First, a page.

But obviously, the kind of people who can afford a château tend to live in the city. So this would most likely be a holiday home. Here’s your problem. If you’re after a holiday home in France, you’d choose the French Riviera (Châteaux down there cost more – a lot more) or perhaps the mountains.

Chateau ownership enthusiasm is probably further tempered once you realise the maintenance costs on a building put together prior to the industrial revolution. In browsing the listings I did notice that many of them were “partly renovated.”

Still, with Melbourne property prices where they are, you might be tempted to buy a pile of 18th century French stone and take your chances in the local job market.

But the smart move would be to sample the market first… Through AirBnB I turned up dozens of châteaux for rent on a nightly basis at prices that seem extremely reasonable.

This one accommodates 12 people, costs $1200 a night, and has a moat!

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Where in Australia should you buy a house?

The RBA kept official interest rates on hold again today at the record low of 2.5 per cent, while actual mortgage rates are low and falling:

Source RBA

So could house prices actually rise from here? One economist whose blog I read has built a buy/sell indicator. It’s currently on buy.

He reckons house prices will keep going up while the mortgage rate is not much more than the rental yield. He also theorises that Sydney prices rise first, and the rest of the country lifts thereafter. This theory holds water for me on an intuitive level. In the short run, a house in Melbourne is not a good subtitute for a house in Sydney, but in the medium term, perhaps it is. In the long-term, perhaps even a house in Adelaide could be a substitute!

But house prices in Melbourne seem a bit high to be making bold acquisitions for speculative purposes.

Luckily, house prices are very different across Australia. Sydney is way out in front. Perth, Melbourne and Canberra are a cluster. Then Brisbane and Adelaide are limping along at the back of the pack. Hobart doesn’t make the graph but it is somewhere back there too.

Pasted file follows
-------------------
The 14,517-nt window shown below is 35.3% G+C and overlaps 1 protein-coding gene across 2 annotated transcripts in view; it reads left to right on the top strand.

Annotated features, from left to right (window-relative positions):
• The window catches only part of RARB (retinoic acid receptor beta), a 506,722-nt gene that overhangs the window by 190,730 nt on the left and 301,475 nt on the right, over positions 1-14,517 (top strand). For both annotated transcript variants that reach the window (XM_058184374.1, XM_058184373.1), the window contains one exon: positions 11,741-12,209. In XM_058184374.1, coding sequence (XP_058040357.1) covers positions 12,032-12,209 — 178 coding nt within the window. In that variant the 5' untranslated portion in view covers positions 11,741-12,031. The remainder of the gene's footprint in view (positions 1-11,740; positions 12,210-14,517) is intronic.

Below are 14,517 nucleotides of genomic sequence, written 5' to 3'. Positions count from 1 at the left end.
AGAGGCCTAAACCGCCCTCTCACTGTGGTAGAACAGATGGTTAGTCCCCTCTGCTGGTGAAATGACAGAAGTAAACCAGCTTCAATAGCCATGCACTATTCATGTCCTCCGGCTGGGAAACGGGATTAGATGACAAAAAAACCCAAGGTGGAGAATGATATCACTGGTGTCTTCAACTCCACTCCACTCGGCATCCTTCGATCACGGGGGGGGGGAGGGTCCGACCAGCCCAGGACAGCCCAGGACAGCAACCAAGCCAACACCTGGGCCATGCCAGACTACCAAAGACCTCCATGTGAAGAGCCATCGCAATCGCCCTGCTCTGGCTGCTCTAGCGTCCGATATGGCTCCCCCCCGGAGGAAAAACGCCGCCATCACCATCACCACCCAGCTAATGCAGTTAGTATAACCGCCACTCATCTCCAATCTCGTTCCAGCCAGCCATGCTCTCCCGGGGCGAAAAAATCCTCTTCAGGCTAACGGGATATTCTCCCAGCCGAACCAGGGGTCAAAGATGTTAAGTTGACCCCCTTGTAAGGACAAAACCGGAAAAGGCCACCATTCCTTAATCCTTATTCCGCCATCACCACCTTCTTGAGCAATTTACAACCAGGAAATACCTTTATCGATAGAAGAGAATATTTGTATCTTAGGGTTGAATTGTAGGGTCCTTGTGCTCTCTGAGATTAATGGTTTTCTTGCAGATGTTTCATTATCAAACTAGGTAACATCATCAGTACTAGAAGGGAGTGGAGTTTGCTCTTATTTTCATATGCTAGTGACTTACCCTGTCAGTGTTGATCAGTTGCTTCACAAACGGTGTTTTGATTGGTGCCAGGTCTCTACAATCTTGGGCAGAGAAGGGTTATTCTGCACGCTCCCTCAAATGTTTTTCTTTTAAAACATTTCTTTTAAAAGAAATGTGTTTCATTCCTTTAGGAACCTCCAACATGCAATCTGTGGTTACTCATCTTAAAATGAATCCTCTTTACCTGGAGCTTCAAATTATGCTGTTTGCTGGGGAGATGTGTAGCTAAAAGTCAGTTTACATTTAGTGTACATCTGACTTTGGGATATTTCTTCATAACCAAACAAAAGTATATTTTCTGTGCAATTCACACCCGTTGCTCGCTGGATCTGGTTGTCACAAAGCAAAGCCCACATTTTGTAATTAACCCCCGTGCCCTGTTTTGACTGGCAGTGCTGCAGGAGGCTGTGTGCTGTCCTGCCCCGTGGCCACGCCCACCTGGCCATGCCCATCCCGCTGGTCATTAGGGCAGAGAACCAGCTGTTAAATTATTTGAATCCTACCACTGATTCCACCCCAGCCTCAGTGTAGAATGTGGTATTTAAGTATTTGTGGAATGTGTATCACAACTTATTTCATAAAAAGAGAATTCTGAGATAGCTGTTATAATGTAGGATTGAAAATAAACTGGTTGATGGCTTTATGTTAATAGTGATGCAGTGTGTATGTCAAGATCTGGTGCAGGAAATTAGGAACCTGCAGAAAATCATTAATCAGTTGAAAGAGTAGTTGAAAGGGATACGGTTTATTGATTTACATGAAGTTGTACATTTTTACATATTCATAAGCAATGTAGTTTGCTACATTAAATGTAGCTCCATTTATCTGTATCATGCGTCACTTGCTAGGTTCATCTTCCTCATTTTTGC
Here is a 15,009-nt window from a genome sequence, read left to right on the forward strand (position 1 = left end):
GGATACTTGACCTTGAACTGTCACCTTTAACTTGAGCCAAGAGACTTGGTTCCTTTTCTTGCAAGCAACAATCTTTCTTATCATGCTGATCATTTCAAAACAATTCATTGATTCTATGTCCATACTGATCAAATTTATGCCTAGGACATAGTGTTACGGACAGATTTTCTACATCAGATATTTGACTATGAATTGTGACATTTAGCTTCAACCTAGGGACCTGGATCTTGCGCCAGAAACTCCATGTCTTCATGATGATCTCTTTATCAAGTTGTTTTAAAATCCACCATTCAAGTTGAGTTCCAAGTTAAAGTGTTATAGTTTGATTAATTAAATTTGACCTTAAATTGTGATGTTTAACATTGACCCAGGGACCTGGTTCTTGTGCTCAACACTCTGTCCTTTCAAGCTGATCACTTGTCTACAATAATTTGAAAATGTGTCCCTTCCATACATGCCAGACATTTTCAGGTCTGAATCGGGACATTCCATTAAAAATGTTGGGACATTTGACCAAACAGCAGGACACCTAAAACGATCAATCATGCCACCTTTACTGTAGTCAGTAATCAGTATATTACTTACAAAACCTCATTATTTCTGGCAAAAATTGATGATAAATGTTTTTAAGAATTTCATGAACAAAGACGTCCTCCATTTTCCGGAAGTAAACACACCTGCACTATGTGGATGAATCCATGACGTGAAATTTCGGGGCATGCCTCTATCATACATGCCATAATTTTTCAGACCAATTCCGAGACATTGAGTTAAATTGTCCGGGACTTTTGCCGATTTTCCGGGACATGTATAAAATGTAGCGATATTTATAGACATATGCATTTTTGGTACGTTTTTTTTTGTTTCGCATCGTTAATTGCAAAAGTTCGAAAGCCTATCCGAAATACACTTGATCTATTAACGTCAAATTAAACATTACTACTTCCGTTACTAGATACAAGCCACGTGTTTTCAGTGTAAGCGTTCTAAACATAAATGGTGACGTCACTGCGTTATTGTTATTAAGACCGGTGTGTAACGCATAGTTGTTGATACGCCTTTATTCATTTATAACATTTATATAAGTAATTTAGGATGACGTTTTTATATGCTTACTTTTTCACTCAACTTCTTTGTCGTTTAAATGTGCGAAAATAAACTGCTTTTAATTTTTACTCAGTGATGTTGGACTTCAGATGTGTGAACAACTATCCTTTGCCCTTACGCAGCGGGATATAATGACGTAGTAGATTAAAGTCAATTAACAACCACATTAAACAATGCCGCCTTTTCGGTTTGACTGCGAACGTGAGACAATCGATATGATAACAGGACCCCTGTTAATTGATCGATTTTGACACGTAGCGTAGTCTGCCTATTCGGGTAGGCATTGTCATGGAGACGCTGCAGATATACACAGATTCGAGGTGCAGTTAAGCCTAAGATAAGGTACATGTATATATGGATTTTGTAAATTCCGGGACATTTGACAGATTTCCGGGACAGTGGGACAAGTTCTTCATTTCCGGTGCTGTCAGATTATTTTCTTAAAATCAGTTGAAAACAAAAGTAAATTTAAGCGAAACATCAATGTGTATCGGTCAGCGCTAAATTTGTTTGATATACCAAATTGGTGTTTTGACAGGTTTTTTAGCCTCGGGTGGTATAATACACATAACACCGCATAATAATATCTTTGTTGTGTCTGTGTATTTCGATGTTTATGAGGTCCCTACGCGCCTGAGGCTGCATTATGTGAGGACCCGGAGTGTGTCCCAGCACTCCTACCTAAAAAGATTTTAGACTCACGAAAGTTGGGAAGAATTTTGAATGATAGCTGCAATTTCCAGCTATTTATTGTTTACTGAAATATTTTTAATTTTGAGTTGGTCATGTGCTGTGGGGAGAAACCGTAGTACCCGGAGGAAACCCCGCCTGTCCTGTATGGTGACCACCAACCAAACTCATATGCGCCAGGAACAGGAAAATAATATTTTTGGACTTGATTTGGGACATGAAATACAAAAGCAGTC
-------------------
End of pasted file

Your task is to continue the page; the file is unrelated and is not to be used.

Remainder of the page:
House prices across australia

If you wanted to buy a house somewhere cheap, which makes most sense?

You’d want to choose a place with strong growth prospects. In recent times, all three laggards (Brisbane, Adelaide, Tassie) have shown a bit of pluck when it comes to the labour market (focus on the yellow lines).

QLD job adsSA job ads

Tassie job adsBut you want to be careful. Tasmania’s prospects are pretty dire, as discussed in this piece: How long until Tasmania is totally empty?

So which city are people most likely to move to?

Moving to ...
Google Trends says Go North!

The Brisbane connection looks to be the smartest option. Hmm, how much is one of those famous Queenslanders (a wooden house on stilts)?

Turns out you could get one in a great inner-city suburb for $610,000,


(or a perfectly adequate seeming flat in the inner city for $190,000.)

Now, despite its “beautiful one day perfect the next” weather, Brisbane doesn’t rate a mention in the top ten cities ranked by the Economist for liveability.

Melbourne scoops that award every year (Adelaide came 5th this year in results released today). But while we are being open-minded, it’s worth noting that that survey is horribly biased.

If we broaden our horizons we find that Brisbane makes the top 25 list for the much hipper Monocle Magazine quality of life ranking, getting a shout out for its excellent Gallery of Modern Art.

Is that enough to make you want to purchase your own place in the sun?